I was sent a copy of this to review (thank you Usborne), and was keen to see how it was, especially after enjoying other recent suffrage-inspired titles (notably Make More Noise and Things a Bright Girl Can Do). I hadn’t realised at the time that this was a) a new edition of an older book or that b) the book was part of a series, but I’m very glad it is (part of a series that is).
Originally published as ‘Polly’s March’ as part of the Historical House series in the early ’00s, this is one of 6 books written by Linda Newbery, Ann Turnbull and Adèle Geras. Each book tells the story of a young girl living at 6 Chelsea Walk, but all at a different point in history, and each would appear to champion the following of dreams and self-belief. This is the only book I’ve read in the series (so far!) but as and when the others are re-issued (mostly later this year I think) I’ll be diving back in.
In ‘Girls for the Vote’, Polly’s best friend and upstairs neighbour Lily has just moved away and Polly’s fed up. She has no-one to play with except the (seemingly) awful Maurice from downstairs and she has no intention of spending her time with him! Resigned to spending her summer holidays bored and lonely, she gets a pleasant surprise when her new neighbours arrive, but her parents are less than thrilled…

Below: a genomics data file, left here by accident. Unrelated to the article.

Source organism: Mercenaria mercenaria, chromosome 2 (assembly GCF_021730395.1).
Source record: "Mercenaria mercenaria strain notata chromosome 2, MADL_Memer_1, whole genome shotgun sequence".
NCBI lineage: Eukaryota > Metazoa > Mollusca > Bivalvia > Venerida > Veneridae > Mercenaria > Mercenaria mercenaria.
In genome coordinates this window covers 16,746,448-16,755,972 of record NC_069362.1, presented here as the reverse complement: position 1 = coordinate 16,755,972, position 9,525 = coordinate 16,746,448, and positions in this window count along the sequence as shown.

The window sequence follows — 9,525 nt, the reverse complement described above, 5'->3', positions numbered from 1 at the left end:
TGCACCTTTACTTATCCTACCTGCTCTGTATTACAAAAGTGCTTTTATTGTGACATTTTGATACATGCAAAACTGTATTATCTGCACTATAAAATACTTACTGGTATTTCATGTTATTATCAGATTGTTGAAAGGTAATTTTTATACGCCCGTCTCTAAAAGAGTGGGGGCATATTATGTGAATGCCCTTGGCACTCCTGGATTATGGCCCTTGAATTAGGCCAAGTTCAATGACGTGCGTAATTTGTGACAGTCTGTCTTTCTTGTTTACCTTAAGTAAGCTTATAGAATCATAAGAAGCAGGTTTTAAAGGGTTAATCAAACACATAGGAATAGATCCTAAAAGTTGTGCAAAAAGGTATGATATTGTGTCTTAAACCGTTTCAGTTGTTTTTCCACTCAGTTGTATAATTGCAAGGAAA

Polly longs to be an explorer. But in 1914, women’s rights and choices are limited – something Polly learns when she befriends her new neighbours, two suffragettes.
Polly’s parents are appalled, but Polly is intrigued. The more she thinks about their cause, the more determined she becomes to join their protest march. But will she dare to defy her parents and do what she thinks is right?
As Polly meets her new upstairs neighbours, Violet and Edwina, she discovers more and more about the fight for Votes for Women: both the peaceful protests and the more forceful ones, hunger strikes and the ‘Cat and Mouse’ act, and famous women in the cause: the Pankhursts and Emily Davison.
If this book is anything to go by, this series will fill a gap perfectly, both in terms of books with strong female main characters, and in a more general sense in that it is perfect for those readers just ready to move on from ‘younger’ chapter books and onto more solid ‘MG’ territory, but not quite ready for some of the longer books or those with considerably older subject matter yet. Likewise, it will be a great way into various historical times and events – a brilliant ‘springboard’ onto other historical fiction (Emma Carroll anyone?!) or non-fiction reading.
Striking a great balance between historical facts, setting the scene realistically for the time period and the ever-relatable occurrences and emotions of everyday life, this is a quick but enjoyable read with a likeable main character. Friendship, courage and determination with a dash of early rebellion set at a turning point in history.